The backstories heading into this year’s NFL Playoffs are just too good. From the injuries that have shaped the postseason to quarterbacks playing at historically high levels, a lot has changed between September and now.
How will the Houston Texans and Oakland Raiders AFC Wild Card game turn out with Brock Osweiler taking on rookie Connor Cook? Does the winner of this game stand a chance in the divisional round of the playoffs?
Can Matt Moore put up a career-defining moment against Super Bowl-winning quarterback Ben Roethlisberger? If so, how will that shape his career moving forward?
Over in the NFC, the games seem to be even more intriguing. Seattle Seahawks quarterback Russell Wilson must escape what promises to be a plentiful Detroit Lions pass rush in order for his team to defend its home field. Meanwhile, Aaron Rodgers takes his ridiculous recent performance and puts it to the test against a suddenly elite New York Giants defense.
In the meantime, the Pittsburgh Steelers are just relaxing knowing that they are playing the best football in the AFC. Ben Roethlisberger wasn’t concerned about his team’s previous struggles. He now has them playing tremendous football. What does that mean for the Steelers game against Miami?
These are among the top-10 storylines for NFL Wild Card weekend.
1. Battle of the backups in Houston
It now looks like Brock Osweiler and Connor Cook will be doing battle when the Raiders travel to Houston to take on the Texans on Saturday. This might be the complete antithesis of what we expect from a playoff matchup, but it definitely brings a lot of intrigue.
Throughout the duration of the 2016 regular season, no one really had the Texans pegged as a legit Super Bowl contender. After all, they were missing all-everything defensive end J.J. Watt and continued to struggle under center with first-year starter Brock Osweiler.
On the other hand, it became readily apparent throughout the regular year that Derek Carr, a true MVP candidate, had his Raiders on the brink of Super Bowl contention. As the team continued to win close games with multiple fourth quarter comebacks, it looked like Oakland would be the Patriots’ top competition for the conference title.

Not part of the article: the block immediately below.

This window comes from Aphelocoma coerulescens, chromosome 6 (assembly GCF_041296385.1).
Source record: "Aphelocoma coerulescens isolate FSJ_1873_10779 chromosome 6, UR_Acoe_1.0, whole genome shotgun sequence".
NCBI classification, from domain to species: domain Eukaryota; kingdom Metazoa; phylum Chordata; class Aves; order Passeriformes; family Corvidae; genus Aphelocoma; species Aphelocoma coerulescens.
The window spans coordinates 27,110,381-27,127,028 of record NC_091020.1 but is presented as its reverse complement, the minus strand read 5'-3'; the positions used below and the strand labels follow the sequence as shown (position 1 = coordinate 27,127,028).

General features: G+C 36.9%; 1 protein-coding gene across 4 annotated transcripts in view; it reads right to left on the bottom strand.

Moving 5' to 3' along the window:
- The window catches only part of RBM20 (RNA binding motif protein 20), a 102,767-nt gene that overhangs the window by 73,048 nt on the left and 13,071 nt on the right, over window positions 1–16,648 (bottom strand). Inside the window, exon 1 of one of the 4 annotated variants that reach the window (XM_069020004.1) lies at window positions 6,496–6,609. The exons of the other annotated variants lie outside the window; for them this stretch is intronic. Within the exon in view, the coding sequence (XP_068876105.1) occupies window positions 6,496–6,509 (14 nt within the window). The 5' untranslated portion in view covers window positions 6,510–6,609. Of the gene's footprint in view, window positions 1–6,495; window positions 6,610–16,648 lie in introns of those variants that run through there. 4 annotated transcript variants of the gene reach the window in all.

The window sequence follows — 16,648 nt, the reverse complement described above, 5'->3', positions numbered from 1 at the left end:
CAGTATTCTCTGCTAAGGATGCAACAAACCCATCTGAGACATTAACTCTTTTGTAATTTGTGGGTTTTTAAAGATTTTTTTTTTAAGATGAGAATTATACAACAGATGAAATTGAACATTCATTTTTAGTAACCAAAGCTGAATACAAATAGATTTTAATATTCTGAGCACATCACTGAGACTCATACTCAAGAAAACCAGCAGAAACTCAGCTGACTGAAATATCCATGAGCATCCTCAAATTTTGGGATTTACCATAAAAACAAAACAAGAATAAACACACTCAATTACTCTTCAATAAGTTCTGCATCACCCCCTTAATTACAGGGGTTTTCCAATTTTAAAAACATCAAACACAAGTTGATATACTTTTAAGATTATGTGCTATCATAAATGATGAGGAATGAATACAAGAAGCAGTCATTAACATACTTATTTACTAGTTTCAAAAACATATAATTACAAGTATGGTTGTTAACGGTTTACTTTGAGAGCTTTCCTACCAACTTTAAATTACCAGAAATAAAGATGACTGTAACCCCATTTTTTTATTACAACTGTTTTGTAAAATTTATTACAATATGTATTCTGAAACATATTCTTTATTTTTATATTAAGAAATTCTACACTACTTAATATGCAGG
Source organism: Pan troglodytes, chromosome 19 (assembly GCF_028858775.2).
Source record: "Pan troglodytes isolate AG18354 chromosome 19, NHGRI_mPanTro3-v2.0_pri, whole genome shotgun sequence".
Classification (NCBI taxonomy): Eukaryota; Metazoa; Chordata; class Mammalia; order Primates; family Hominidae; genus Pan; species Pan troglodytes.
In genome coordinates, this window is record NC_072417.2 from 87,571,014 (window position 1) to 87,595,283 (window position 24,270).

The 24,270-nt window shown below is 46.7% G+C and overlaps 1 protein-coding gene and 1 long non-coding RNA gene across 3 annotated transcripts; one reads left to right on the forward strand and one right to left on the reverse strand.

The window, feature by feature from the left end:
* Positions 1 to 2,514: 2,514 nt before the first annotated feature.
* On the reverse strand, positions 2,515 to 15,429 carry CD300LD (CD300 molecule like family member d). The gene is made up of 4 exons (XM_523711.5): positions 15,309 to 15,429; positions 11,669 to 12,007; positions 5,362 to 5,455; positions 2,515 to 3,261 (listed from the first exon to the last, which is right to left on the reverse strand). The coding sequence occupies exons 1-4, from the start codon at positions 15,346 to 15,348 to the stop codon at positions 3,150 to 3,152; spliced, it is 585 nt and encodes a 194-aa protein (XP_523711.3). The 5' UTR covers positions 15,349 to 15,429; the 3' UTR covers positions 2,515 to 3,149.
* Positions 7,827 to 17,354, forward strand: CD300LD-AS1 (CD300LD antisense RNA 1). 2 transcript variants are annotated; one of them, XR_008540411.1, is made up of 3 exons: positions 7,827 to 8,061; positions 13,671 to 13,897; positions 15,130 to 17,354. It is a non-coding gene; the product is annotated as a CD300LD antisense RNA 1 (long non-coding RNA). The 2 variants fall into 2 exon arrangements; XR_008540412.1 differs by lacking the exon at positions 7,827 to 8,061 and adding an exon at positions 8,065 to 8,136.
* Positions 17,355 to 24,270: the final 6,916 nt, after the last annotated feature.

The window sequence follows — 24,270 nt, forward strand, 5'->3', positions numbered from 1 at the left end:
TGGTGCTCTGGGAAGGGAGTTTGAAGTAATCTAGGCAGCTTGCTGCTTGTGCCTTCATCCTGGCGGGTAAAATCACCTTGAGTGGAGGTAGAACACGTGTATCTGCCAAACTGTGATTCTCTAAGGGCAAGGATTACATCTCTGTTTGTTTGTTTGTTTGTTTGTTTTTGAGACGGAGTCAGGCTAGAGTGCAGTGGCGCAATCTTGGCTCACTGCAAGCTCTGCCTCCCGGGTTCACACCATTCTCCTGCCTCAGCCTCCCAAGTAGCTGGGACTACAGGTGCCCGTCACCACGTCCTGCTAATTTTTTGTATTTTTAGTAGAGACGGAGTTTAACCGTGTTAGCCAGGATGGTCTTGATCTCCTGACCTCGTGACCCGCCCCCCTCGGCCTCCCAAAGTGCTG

That came to a crashing halt in Week 16 when Carr fractured his fibula in the midst of a win over the Indianapolis Colts. He was then replaced under center by Matt McGloin, who found himself injured in his first start of the season. Now, the Raiders are left having to go with rookie fourth-round pick Connor Cook under center.
That’s the dramatic difference between these two teams. Houston already knew it had a less-than-capable starter in Osweiler after signing him to an absurd free-agent contract. It has had to navigate throughout the entire season with him and Tom Savage under center. Now that Savage himself is sidelined with a concussion, Osweiler is back under center. This could play a role in the outcome of Saturday’s game.
Then again, Osweiler himself is a known commodity. We know he isn’t that good. If he were, he wouldn’t have been benched in favor of Savage. On the other hand, there’s virtually no NFL tape on Cook. He excelled at Michigan State, but only saw action in the Raiders’ season finale. He’s not a known commodity. This provides even more intrigue for the Raiders as they embark on their first playoff appearance since 2002.
2. Time for Dolphins pass defense to step up
The Miami Dolphins are heading into the playoffs with a less-than-stellar matchup against Le’Veon Bell, Antonio Brown and the Pittsburgh Steelers. It’s pretty much the last AFC team Miami wanted to play in the wild card round after struggling so horribly in terms of its pass defense over the final two weeks of the regular season.
After performing at a relatively high level against the pass throughout the majority of the season, the Dolphins absolutely stunk it up against the Buffalo Bills and New England Patriots to conclude the regular year. All said, Tyrod Taylor and Tom Brady combined for 600-plus passing yards to go with six touchdowns and zero picks.
Though, as we mentioned in our matchups article detailing this game, the majority of the past two weeks have been played without Byron Maxwell. To fans in Seattle and Philadelphia, this might not seem like a big deal. But Maxwell has reinvented himself in his first season in South Beach.
He yielded a sub-80 quarterback rating when targeted while defending 15 passes and picking off two more. This is one of the primary reasons Miami gave up just eight more touchdowns than interceptions in the first 14 games of the season. With Maxwell back in action, the Dolphins better hope he doesn’t revert to last season’s form, because Brown will be more than ready to take advantage of it should that happen.